I stared hard, trying to make out what was attached to the lights. Was it the baleen? No, these were long brownish strands, growing out of something pink and flowery. And then I recognized the strange lights, they were jellyfish! And they were lighting up the dark cave that was the whale’s mouth! It was still hard to see but I quickly looked around to try to identify my surroundings. I tried to move my body, it was so heavy, and swim to the closest wall.
I hoped that with some light, I could move along a wall and find my way to the baleen plates and my surfboard leash. I had become extremely light-headed from the lack of oxygen. I touched a wall but my hand sank into the strange tissue. At first, I thought I imagined it, so I touched it again. This time my hand went deeper into the fleshy wall. And although it felt as if my muscles were barely moving, I managed to put both my hands and then my arms inside the strange opening. I tried to separate my arms wider. I was so lightheaded that I thought my mind was playing tricks on me. Was I actually pushing through the whales lips?! Or was this a corner of the whale’s mouth?!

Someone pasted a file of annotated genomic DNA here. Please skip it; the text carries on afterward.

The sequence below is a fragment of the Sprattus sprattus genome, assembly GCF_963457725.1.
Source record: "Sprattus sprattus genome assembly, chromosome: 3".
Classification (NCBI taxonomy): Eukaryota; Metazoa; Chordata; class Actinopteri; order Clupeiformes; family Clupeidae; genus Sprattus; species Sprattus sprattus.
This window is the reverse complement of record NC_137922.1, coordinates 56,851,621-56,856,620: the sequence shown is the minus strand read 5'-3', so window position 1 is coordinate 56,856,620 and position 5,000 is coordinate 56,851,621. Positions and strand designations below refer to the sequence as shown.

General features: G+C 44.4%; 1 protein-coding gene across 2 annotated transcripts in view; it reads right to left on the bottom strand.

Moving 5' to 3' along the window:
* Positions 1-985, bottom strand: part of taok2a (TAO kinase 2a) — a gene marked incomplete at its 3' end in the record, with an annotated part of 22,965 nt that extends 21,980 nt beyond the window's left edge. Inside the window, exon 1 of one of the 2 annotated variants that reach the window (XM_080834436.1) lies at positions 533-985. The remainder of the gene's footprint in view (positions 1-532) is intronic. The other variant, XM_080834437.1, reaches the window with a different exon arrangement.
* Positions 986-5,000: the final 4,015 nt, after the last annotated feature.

I stuck my head inside the opening. Then tried pulling myself through, sliding deeper inside. I started to feel some hope that I could squirm out and escape! I got my shoulders through and kept wedging my body inside the opening. Seawater pushed through with me, making it easier to slide into the narrow passageway. With the last bit of strength that I could muster, I used my elbows to pull myself all the way inside.
Suddenly my head was out! And because my lungs were ready to burst, I involuntarily started to breathe. I gasped and sucked in tiny bits of toxic air. It was pitch black now and I was confused. Where was the ocean and the waves? The surface? I kept pulling myself through until I finally spilled out into the dark cavity. I landed on a wet and squishy surface. My lungs gasped for sips of air.
A little bit of water rushed in after me. I felt some puddles of water in the strange cavity. The air was incredibly thin and hot, but at least there was air. It felt like I was in a steam room that had been turned up as high as it could go. It scorched my throat and nostrils as I tried to catch my breath. Gasping and choking on the stifling air, I tried to figure things out. I had desperately hoped to find the ocean and then the surface but I was still inside the whale. At least I hadn't drown.
Something told me that I couldn’t stay here for long. I tried to think but my head felt like it was being crushed in a vice. The whale’s heartbeat was louder and clearer now, without all the water, and the loud dull beat was intense. I fought to remember the anatomy of baleen whales and the only logical conclusion was that I was sitting inside…the whale’s stomach!